Sea Fish Species
Information and fishing techniques for many of the sea species that can be caught around the coast of Argyll.
Shore - Fish on the bottom with a 2 or 3 hook paternoster or pennel rig. Use plenty of bait including lugworm, ragworm, squid, mussel, whelk, crab, sand eel, mackerel or a combination of baits.
Boat - Try drift fishing with baited feathers, muppets or hokkai lures. Use the same baits as for shore fishing. Big baits=big fish!
Shore - Strong tackle must be used - a wire trace or 60-80lb mono. No leeway should be given in the first stages of the fight as they will head for a rock crevice or snag from which you will be unlikely to move them. Use large fish baits e.g. whole mackerel, herring, or pouting.
Boat - Again strong tackle and the same rule in the initial stages of the fight. Anchor up over the target area and fish a single or 2 hook paternoster. A gaff is recommended to get them into the boat. Alternatively get the conger to the side of the boat and cut the line as close to the hook as you can. This saves time and keeps the boat free of slime.
Dabs / Flounder
Shore and Boat - Tactics and baits similar to plaice, below, as well as using a flounder spoon baited with ragworm or lugworm and slowly working it back to shore. Boat fishing works best on the drift and peeler crab is also a good bait.
Boat - Haddock prefer deep water with a soft bottom. Try drift fishing with a 3 hook paternoster, baited feathers or hokkai lures is productive. Best baits are lugworm, ragworm, and mussel.
Boat - Small fish are occasionally taken from the shore on fish baits but boat fishing is far more productive. Fish can be taken on the drift with baited muppets, pirks and fish baits on a flowing trace. Anchoring up over the target area with fish baits on the bottom will also catch. Use baits such as mackerel, herring, and pouting.
Shore and Boat - Seasonal fish, usually caught between June and October around the coast of Argyll. The sporting qualities of these fish are undervalued. Using light spinning tackle with a main line of 6lb or a fly fishing outfit can be great fun. They will take practically any lure.
Shore - Use a 2 hook paternoster baited with lugworm, ragworm, or mussel, and put 3 or 4 coloured beads on the hook length as an attractor. Lift the bait off the bottom every now and then.
Boat - Fish a slow drift with an 8ft, 2 hook trace, to a watch lead. Bait up as above or anchor up and use the lightest weight you can to hold the bottom, then keep lifting the bait just off the bottom.
Boat - Pouting are regarded as bait robbers. They will take most baits, but are a good fish for young anglers to begin with. They make great bait for larger predators.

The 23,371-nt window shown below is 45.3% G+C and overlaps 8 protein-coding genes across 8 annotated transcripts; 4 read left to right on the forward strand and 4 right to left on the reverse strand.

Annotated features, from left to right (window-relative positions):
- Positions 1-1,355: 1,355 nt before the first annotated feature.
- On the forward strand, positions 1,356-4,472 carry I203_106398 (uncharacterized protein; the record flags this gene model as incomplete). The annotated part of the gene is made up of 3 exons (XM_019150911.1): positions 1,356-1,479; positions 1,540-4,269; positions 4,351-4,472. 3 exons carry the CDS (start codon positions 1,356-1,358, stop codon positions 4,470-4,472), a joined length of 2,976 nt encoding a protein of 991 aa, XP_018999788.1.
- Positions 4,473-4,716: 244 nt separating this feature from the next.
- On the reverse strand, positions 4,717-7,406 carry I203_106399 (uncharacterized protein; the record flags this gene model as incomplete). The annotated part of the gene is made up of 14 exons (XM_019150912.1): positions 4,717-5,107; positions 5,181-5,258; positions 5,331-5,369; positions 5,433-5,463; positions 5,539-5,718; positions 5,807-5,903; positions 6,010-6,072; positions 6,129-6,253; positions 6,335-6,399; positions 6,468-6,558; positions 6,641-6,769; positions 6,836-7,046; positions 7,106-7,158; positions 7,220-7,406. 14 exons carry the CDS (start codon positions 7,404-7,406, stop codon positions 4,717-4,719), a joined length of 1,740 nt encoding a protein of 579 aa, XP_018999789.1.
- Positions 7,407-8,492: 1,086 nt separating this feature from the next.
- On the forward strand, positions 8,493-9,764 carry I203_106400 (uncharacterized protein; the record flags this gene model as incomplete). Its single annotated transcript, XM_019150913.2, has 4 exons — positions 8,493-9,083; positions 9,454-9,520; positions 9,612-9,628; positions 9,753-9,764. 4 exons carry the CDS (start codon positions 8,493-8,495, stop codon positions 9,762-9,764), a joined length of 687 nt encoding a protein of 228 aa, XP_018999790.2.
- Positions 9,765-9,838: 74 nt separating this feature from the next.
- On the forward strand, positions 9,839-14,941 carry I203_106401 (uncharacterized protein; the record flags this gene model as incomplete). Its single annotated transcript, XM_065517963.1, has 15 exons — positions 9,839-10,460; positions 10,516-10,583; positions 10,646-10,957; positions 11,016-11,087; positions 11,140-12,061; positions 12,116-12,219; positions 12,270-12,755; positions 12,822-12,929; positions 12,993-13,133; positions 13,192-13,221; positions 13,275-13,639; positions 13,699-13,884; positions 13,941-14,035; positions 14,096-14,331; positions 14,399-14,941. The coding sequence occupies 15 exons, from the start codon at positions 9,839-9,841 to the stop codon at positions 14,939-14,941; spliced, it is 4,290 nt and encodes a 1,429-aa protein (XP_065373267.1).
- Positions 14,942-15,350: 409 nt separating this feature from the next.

Shore and Boat - Boat fishing is best though they are taken by shore anglers. Anchor up and fish on the bottom with a running ledger. Favoured baits are peeler crab, lugworm, ragworm, and mackerel strip. Fishing a slow drift also takes rays.
Boat - The Skate is one of the largest fish found in Scottish waters. Fish of over 100lb are caught regularly around the coast of Argyll. They are found in deep water and at the edge of tidal races. This, combined with their size, means heavy tackle must be used. A 6/0 reel loaded with at least 50lb line, heavy boat rod, butt rest and harness, 150lb trace and 10/0 hook, are the minimum to be used. Try large fish baits such as whole mackerel, herring, coalfish, and pollack.
Shore and Boat - A member of the shark family. Tactics are much the same as conger. Use 15lb main line and 30-40lb 18 inch wire trace, fished on the bottom. Baits include mackerel, pouting, herring and crab. Anchor up when boat fishing.
Boat - Anchor up and fish on the bottom. Although tope are quite big fish heavy tackle is not needed as they are running fish. A multiplier with at least 200m of 15-20lb line, and a good through action pike rod are ideal. Good baits are mackerel flapper or whole fish such as pouting or herring, fished on a flowing wire trace and 6/0 hook. When the bait is on the bottom set the reel out of gear with the ratchet on. A tope will pick up the bait and run, then stop and turn the bait and start to move again. This is the time to strike firmly to set the hook.
Shore - Small Whiting are a bait robbing nuisance but the larger ones are worth catching. They will take most baits. Use a 2-3 hook paternoster rig.
Boat - Best on the drift with baited feathers or hokkai lures.
Shore and Boat - Fishing tactics are much the same as Ling. Fish are mostly taken close to rocks. Try float fishing or bottom fishing with limpets, winkles, or mussel.
The two most common species of Wrasse to be found around Argyll are the Cuckoo Wrasse (left) and the Ballan Wrasse (right).